Visit our premium ceramic tile collection showroom in China. Schedule a tour +86 13380250614

georgeceramic-logo

Can you paint bathroom or shower tiles?

When it comes to redecorating your bathroom, retiling is one of the least fun tasks! Removing those old tiles takes time and can damage your drywall. And messing around with grout and tile spacers isn’t our idea of a good time.

If you feel the same way, George Ceramic specially designed this post for you in your quest for looking for a quicker way out. And you might be wondering – can you paint bathroom or shower tiles?

paint bathroom or shower tiles

What Is Shower Tile?

Shower tile is a water-resistant bathroom tile material that covers and protects the walls of a shower area. Common shower tile materials include ceramic, porcelain, and stone. Builders and homeowners prefer these materials because they are durable, cost-effective, and relatively easy to install.

The topic of whether tiles in the shower area can be painted or not has received mixed reactions. A larger percentage thought that they could be painted while a few minorities thought doing so was not ideal practice.

Read on as George Ceramic clears your doubts on the question. The post will also take a closer look at how much paint can be applied and give an improved look to shower tile.

We have an article here: Choosing the Perfect Tiles for Shower Wall: A Comprehensive Guide, I hope it can help you.

Can You Paint Tile in a Shower?

It is possible to paint bathroom tiles, but there are several variables you should consider before choosing this shower remodel strategy. Variables such as the specific type of tile and the tile’s location will influence the choices you make and determine the success of your project.

Painted tile is a simple way to update a bathroom with contemporary trends. Choose materials that hold paint well since retiling your shower floor and bathroom wall tiles can be an expensive and time-consuming process.

Considerations for Painting Tile

Location and use

The further the distance between the bathroom interior wall tiles and the shower, the longer the paint will last. Bathroom floor tiles encounter more moisture and endure more natural wear and tear (due to foot traffic) than kitchen backsplashes and countertops.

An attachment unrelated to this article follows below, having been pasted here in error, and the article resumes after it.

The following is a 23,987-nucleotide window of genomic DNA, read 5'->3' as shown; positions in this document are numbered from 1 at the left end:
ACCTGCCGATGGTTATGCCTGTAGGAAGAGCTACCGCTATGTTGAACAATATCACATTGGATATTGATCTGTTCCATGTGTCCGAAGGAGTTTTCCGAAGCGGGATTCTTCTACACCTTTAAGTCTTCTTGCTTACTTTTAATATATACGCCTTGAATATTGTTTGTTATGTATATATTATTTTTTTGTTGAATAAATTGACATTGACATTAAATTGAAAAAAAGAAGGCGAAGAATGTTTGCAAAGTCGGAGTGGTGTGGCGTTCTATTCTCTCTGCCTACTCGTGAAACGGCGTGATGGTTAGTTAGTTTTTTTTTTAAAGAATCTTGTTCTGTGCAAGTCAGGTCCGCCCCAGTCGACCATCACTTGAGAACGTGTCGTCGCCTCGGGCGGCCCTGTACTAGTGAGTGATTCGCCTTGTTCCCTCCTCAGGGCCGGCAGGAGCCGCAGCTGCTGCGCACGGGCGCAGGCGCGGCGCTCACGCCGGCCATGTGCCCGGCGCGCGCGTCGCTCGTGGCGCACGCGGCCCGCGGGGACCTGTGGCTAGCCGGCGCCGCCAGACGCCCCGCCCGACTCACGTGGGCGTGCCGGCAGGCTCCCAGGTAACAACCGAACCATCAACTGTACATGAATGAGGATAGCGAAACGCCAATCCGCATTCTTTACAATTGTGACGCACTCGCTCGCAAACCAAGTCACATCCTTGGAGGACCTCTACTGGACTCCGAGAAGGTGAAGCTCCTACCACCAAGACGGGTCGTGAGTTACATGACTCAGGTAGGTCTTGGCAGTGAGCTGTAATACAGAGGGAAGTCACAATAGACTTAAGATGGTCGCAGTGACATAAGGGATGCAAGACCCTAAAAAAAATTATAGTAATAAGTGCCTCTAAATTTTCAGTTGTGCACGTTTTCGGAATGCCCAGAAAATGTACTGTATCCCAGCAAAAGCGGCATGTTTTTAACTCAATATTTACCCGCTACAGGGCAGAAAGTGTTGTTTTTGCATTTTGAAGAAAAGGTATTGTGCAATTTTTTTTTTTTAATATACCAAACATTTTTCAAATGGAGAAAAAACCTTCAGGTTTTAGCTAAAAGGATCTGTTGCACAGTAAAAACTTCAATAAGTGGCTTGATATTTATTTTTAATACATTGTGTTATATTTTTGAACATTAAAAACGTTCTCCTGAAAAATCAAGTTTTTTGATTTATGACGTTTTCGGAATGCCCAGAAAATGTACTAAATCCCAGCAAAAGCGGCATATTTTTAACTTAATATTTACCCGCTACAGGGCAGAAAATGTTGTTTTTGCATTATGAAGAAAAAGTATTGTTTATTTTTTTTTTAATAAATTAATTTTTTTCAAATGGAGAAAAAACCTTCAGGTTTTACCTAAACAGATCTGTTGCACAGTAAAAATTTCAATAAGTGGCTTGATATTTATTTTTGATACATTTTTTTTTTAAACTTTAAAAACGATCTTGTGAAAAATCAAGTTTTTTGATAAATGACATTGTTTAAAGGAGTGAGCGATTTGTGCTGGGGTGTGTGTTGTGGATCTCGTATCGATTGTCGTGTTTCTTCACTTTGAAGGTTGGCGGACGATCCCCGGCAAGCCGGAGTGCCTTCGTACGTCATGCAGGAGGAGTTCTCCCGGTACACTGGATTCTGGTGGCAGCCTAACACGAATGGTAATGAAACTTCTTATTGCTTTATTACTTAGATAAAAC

While you can paint a tile floor, you might need to touch up your floor paint more frequently than you would with other surfaces.

Type of paint

Epoxy paint, acrylic paint, and latex paint are generally appropriate options for shower tiles; however, you should research which is best suited for your specific tile material. Additionally, weigh your options in terms of both cost and quality to make a final selection.

For instance, a two-part epoxy paint might be budget-friendly, but it will not bind to stone tiles as well as an acrylic or latex paint will.If you want to know more types of ceramic tiles, you can read this article: What types of ceramic tiles are there?

Type of tile

Paint colors and finishes will vary depending on different tile surfaces. Tile location can further alter a painted tile’s appearance due to different light exposure. Test this by painting a few sample pieces of the same ceramic tile. Use a paintbrush to cover one tile with matte paint and another with a semi-gloss finish.

Place these test tiles in your shower, then observe the differences as you change the lighting conditions. Use the same two paints on stone tile samples and place them beside the ceramic tile. You might notice how differences in a variable significantly alter the appearance of the final product.

How to Paint Tile in a Shower

Paint Tile in a Shower

1. Sand the glaze. Most tiles will have some kind of glazing layer to protect the material. Sanding off this glazing takes time and patience. Carefully use fine-grit sandpaper and work slowly to not scuff the material underneath or damage the grout lines between tiles.

2. Clean all surfaces thoroughly. Vacuum and wipe off any dust or debris on the shower tile. Paint will bind more effectively to a clean, dry surface with minimal imperfections. Use a cleaner with bleach to rid the tiles of grime or mildew. If there are any damaged tiles, use a tub and tile refinishing kit to smooth any cracks or renew the surface of the old tile.

3. Prepare your work area. Cover the edges of all fixtures and appliances with painter’s tape. Open windows, place fans, or wear a ventilator to protect your lungs from harmful paint fumes. Lay newspaper or butcher paper around your paint tray station to protect nearby floors from drips.

4. Apply a water-bonded primer. This will prepare your tile surface to receive paint and will increase the durability of your paint against everyday wear and tear. Use a foam roller to save time on broad applications.